Hosting The Olympics: Cons Of The Olympics Coming To Your City
Glory of holding flaming torch. (Getty Images)
The Olympic Games began over 2,700 years ago in Olympia, Greece, where locals met every four years to play a number of athletic games in honor of the ruler of all Greek gods, Zeus. In its original form, the Games were more of a religious festival. The Greeks highly revered athleticism, so participation in exercise and sports was an expected part of being a good citizen and worshiper.
Unlike today, these early competitors were ordinary citizens; the first-ever champion on record was a cook by the name of Coroebus of Elis. The most popular games were chariot racing, foot racing, javelin throwing, and of course, it just wouldn't be Ancient Greece without naked olive oil wrestling. While the festival grew in popularity over the next 1,000 years, the last official Olympic Games were held in 383 A.D. before their return at the end of the 19th century.
At the urging of a French historian named Baron Pierre de Coubertin, the games were brought back to Athens with the first modern Olympic Games in 1896. Hardly the global affair that we know today, only 13 countries from Europe and North America participated in the '96 Games. As with the ancient Games, only men were invited to participate. It was a smash success, however, and Paris quickly grabbed the opportunity to host the next Summer Olympics in 1900. Hosting the Olympic Games soon became both an international honor and a moneymaker for the cities that won the right from the newly formed International Olympic Committee.
Olympia in Ancient Greece. (Pierers Universal-Lexikon/Wikimedia Commons)
Hosting The Olympics
As more and more sports were approved, the Olympics evolved a good deal over the next century. While the 1896 Games only included nine sports, the 2016 Rio de Janeiro Games boasted 28 sports across 306 events, and the number of participants skyrocketed to 207 nations. Perhaps the two biggest changes, however, were the inclusion of women in 1900 and the allowance of professional athletes in 1986. But as its popularity grew, so did the cost, and over the past several decades, more and more host cities have seen their initial budgets burst and debts soar.
Often, host cities have to build large arenas to accommodate the very specific requirements of the myriad sports in the Olympic Games. While tourism and job growth are guaranteed to boom during the event, both are temporary, and too often, a city is left with giant multimillion-dollar sports venueswith nothing to put in them. The 2008 Beijing Olympics, for example, cost an astounding $40 billion and brought only $3.6 billion in return. Although the famous Beijing Bird's Nest is still in use as an attraction and set for reuse for the 2022 Olympics, most of the other stadiums have been all but abandoned. Likewise, Russia is still paying off a billion-dollar annual debt because of the 2014 Sochi Winter Olympics,and Greece's decision to host the 2004 Olympics only exacerbated their serious debt crisis.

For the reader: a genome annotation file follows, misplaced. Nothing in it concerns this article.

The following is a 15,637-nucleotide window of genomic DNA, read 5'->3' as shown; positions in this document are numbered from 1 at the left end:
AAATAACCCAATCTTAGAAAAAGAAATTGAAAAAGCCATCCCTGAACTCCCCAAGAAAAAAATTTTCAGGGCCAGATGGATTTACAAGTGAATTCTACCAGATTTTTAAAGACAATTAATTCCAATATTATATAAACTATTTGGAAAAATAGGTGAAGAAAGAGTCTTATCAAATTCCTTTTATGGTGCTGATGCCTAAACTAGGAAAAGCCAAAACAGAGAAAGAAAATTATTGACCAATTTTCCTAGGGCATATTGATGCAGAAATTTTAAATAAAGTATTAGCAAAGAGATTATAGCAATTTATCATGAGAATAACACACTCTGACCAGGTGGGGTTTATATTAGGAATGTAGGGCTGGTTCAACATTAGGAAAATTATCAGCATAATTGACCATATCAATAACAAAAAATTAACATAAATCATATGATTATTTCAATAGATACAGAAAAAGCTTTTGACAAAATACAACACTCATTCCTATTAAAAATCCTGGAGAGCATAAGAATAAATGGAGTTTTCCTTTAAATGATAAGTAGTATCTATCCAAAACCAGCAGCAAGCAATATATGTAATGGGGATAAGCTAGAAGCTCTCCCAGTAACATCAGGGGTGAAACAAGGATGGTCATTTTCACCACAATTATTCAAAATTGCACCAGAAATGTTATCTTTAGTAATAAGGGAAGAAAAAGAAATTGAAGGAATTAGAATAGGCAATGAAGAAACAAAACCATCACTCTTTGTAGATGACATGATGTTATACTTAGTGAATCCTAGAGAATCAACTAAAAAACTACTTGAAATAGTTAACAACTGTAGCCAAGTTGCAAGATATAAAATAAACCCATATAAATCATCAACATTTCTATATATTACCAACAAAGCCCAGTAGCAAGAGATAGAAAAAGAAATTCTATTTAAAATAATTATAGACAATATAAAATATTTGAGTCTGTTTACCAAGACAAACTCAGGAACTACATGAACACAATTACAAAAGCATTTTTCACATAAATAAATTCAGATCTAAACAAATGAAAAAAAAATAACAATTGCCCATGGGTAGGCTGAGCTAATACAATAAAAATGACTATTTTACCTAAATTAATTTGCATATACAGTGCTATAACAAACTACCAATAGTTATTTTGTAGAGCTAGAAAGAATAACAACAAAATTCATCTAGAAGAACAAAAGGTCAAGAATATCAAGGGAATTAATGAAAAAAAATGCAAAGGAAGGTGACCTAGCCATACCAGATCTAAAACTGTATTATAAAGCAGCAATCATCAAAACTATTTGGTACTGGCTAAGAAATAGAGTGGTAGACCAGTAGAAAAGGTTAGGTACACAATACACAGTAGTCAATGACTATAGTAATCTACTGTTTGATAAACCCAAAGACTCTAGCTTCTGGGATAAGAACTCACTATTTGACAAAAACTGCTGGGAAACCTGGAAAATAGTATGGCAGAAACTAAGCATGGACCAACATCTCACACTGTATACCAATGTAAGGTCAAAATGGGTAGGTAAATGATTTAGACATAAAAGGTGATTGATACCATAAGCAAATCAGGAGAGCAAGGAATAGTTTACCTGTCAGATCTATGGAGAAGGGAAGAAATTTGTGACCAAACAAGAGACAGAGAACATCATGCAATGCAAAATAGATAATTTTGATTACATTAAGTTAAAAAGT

Beijing National Stadium, 2011. (Peter23/Wikimedia Commons)
Los Angeles's Secret
As what was once a highly sought-after honor became known as a money pit, mayors began to catch on, and in recent years, the International Olympic Committee has had very few offers. The 2024 Olympics only had two contenders in the race, Los Angeles and Paris. Perhaps in desperation, the Committee actually awarded both cities the right to host, with Los Angeles picking up in 2028. This will be the third time the Olympics have visited the City of Angels, which is, incidentally, the "only host city that realized a profit from the Games" in the last several decades. Why? Well, by the time Los Angeles hosted its second time in 1984, the city already possessed plenty of suitable arenas, and what was built was designed with the goal of future reuse.
The Los Angeles Memorial Coliseum may have been built for the 1923 Olympics, but you can bet your bottom dollar that it's going to house the 2028 Olympics as well. Instead of building a new Olympic Village, as is customary, L.A. is simply going to take over the dorms and facilities at U.C.L.A. (sorry, kiddos, school's out) and use the Games as an excuse to finally finish the long hoped-for subway system. The approach is appropriately called the "Spartan" approach, as it draws inspiration from the ancient Greek city-state of Sparta, whose citizens were famous for their ruthlessness in battle and minimalist lifestyle.
Olympic Torch Tower of the Los Angeles Coliseum, 1984. (U.S. Air Force/Wikimedia Commons)
The Future Of The Olympics
The fate of the modern Olympics seems perilous. Tokyo spent $12 billion on the Games only to see them cancelled by the COVID-19 pandemic, though hopefully, they will resume in summer 2021. Paris is eyeing a budget of $8 billion, but as we have seen in the past, things can quickly spiral out of control. With the possibility of no cities applying for hosting rights in the future, will Los Angeles's commitment to a $5 billion Olympics be enough to turn a profit or at least prove to other cities that the Olympic Games are still something worth continuing for the sake of culture, sportsmanship, and international fraternity? Only time will tell.